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Gender Equality

Special Video Serie „Gender Equality in Mining”


18.12.2019 |


"There are as many CEOs called Andrew as there are women in the top 100 mining companies".

The mining industry is traditionally associated with heavy, manual intense labour. However, women account for between a third and a half of all employees, especially in the artisanal and small-scale mining sector. Women and girls are particularly affected by the effects of mining. They are disproportionately affected by the negative consequences of the extraction of raw materials and at the same time benefit less from positive effects. This structural gender inequality not only undermines women's rights, but also the development potential of the sector as a whole. Strengthening women and girls is one of the best ways to achieve positive economic and integrative results in sustainable social development. However, most actors in the sector are still not specifically concerned with gender issues. Very few are interested in the topic or treat gender simply as an add-on. The sector programme Extractives and Development tries to counteract this attitude by raising awareness through interactive methods and by demonstrating the potential that gender equality can have for the industry.

For this reason, the Extractives and Development sector programme was commissioned by the German Federal Ministry for Economic Cooperation and Development (BMZ) to support the High Grade Media Special Video Series "Gender Equality in Mining". High Grade Media is a UK-based non-profit organisation that produces video interview series related to the extractive industry. This video series interviews women and men from different sectors (business, civil society and academia) related to the mining industry about their experiences with gender equality in the industry.

The linked video is a compilation of the individual videos.

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One of the interviewees is David Prager, who heads the Global Corporate Affairs department of De Beers, the world's largest diamond producer and trader. He is not afraid to speak bluntly: "If the industry stays on its current trajectory, we will hit gender parity in 202 years." This does not have to be the case. Incentives for the companies can draw attention to the topic. As an example, he cites that a diversified team leads to an increase in creativity and therefore productivity of the company. As soon as one mentions increasing economic profit, many companies are listening. Caroline Ngonze from the United Nations Development Programme (UNDP), mentions that the situation for women has already improved considerably in some African countries, but that challenges for women in the mining industry, such as fair wages or overcoming socio-cultural norms, still exist. She also lists measures to increase the percentage of women in mining. One example is the promotion of trainings for women in scientific or engineering subjects. Glynn Cochrane from the University of Queensland adds that "the corporate culture has got to be much more inclusive, it has to be much more attractive to women, it has to be something that they feel they want to join an remain in (...)".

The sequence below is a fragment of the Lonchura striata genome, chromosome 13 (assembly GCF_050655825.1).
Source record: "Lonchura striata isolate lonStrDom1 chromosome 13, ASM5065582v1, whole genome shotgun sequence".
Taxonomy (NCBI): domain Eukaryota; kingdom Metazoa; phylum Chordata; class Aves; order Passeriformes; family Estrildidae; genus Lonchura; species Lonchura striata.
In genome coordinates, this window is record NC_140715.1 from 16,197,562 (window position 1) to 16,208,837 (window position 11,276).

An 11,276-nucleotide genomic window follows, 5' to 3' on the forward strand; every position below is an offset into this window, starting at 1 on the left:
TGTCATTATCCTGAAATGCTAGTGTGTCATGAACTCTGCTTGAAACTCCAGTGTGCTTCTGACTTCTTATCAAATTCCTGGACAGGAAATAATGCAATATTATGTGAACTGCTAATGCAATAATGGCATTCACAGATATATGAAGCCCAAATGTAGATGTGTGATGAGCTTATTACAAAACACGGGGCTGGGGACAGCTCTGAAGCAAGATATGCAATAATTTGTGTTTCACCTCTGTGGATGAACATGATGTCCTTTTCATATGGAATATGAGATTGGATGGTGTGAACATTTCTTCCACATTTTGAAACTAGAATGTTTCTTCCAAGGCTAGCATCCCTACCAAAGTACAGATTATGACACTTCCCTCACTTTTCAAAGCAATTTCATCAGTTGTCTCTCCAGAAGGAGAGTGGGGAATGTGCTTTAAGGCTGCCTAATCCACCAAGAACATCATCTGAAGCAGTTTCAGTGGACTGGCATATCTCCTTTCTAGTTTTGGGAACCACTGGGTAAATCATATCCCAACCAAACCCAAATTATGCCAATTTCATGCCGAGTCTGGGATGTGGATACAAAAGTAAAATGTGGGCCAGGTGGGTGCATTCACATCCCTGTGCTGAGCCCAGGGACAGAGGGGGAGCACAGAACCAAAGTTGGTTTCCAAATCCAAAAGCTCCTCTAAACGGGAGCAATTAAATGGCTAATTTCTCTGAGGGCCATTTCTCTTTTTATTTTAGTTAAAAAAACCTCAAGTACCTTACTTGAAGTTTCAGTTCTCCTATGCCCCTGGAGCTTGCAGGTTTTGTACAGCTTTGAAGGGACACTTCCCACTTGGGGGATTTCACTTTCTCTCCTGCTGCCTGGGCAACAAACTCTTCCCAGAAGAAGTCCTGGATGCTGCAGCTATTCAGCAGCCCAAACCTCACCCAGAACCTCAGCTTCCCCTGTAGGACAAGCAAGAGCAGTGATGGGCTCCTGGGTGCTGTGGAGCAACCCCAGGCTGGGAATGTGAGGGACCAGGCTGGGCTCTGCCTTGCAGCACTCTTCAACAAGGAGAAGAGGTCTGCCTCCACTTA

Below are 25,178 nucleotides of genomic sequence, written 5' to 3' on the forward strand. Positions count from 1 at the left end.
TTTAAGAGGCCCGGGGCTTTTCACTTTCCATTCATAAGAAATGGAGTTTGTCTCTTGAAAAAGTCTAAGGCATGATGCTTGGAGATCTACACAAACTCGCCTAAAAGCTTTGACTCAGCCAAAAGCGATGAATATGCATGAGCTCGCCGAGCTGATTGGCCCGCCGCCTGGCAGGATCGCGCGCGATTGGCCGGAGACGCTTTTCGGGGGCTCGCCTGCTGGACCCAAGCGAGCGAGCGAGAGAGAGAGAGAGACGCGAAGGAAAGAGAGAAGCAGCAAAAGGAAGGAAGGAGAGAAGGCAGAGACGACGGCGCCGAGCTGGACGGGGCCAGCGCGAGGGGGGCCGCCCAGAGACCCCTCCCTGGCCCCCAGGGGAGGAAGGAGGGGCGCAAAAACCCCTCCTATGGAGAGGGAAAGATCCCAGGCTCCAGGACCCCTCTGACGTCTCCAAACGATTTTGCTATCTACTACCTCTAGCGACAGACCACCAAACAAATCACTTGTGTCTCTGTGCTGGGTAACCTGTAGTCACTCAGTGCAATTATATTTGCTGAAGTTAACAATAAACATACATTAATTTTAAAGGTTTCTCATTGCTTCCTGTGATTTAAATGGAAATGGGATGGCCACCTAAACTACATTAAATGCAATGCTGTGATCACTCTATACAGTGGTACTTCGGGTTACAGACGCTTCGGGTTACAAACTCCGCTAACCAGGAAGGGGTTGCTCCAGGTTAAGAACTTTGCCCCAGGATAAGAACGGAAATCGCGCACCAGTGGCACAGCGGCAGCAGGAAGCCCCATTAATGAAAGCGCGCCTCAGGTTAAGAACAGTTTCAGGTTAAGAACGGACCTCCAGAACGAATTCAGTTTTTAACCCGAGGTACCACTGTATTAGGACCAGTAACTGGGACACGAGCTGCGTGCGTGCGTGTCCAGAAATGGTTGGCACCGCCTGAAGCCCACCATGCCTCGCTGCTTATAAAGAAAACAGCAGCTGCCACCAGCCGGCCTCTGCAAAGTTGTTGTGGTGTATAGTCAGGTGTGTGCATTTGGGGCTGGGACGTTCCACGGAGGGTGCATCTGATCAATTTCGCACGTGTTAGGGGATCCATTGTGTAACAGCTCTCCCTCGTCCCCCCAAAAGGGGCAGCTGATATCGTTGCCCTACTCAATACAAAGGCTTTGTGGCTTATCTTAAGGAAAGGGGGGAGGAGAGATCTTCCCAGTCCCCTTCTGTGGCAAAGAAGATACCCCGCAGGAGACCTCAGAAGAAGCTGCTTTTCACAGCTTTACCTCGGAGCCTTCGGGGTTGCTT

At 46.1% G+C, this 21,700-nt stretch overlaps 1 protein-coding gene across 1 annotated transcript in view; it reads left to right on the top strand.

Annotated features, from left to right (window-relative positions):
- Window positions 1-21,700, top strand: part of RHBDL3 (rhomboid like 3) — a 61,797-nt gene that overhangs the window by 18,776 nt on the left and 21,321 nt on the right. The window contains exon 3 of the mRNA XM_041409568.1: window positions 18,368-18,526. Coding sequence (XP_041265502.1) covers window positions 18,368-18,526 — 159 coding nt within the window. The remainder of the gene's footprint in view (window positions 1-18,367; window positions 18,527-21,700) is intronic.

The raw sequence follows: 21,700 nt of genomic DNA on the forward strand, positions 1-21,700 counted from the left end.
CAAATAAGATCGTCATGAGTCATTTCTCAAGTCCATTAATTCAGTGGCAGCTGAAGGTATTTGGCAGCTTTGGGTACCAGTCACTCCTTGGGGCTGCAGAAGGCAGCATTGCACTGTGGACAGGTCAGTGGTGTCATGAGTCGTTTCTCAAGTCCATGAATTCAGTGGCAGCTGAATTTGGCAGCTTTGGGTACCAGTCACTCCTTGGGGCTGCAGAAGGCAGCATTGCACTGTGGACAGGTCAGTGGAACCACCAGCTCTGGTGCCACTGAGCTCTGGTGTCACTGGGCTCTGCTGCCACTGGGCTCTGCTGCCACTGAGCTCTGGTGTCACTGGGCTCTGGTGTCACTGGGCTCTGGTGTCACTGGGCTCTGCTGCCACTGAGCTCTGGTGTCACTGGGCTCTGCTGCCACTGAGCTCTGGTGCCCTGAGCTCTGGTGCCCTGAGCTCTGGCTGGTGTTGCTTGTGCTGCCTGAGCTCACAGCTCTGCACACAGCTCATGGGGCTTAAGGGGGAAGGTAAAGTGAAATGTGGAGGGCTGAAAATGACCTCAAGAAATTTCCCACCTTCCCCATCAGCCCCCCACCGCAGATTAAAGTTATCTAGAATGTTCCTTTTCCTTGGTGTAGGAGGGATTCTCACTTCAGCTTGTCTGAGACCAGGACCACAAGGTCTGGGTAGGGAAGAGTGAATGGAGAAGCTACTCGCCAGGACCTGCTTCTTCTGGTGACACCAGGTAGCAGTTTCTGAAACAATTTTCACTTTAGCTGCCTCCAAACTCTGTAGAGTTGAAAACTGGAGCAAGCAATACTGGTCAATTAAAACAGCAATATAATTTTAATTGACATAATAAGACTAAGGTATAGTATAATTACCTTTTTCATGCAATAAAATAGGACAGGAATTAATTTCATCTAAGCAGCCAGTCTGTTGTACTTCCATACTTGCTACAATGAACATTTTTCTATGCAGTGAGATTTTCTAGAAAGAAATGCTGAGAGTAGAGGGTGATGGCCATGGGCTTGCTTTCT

The different interview partners in the video series are intended to illustrate the extent to which mining affects women as community members and women as part of the workforce or leadership in the mining sector. In this context, the challenges and opportunities faced by women in the sector will be addressed. The aim of the video series is to raise awareness of gender equality in the mining industry in order to bridge the gender gap. Weitere Interviewpartner*innen sind Katie Heller from the International Finance Corporation (IFC) of the World Bank, Gavin Hilson from the University of Surrey, Gladys Smith and Gillian Davidson, who (among others) sits on the board of International Women in Mining (IWiM).

For further information please contact Lisa Stellner.

 

 


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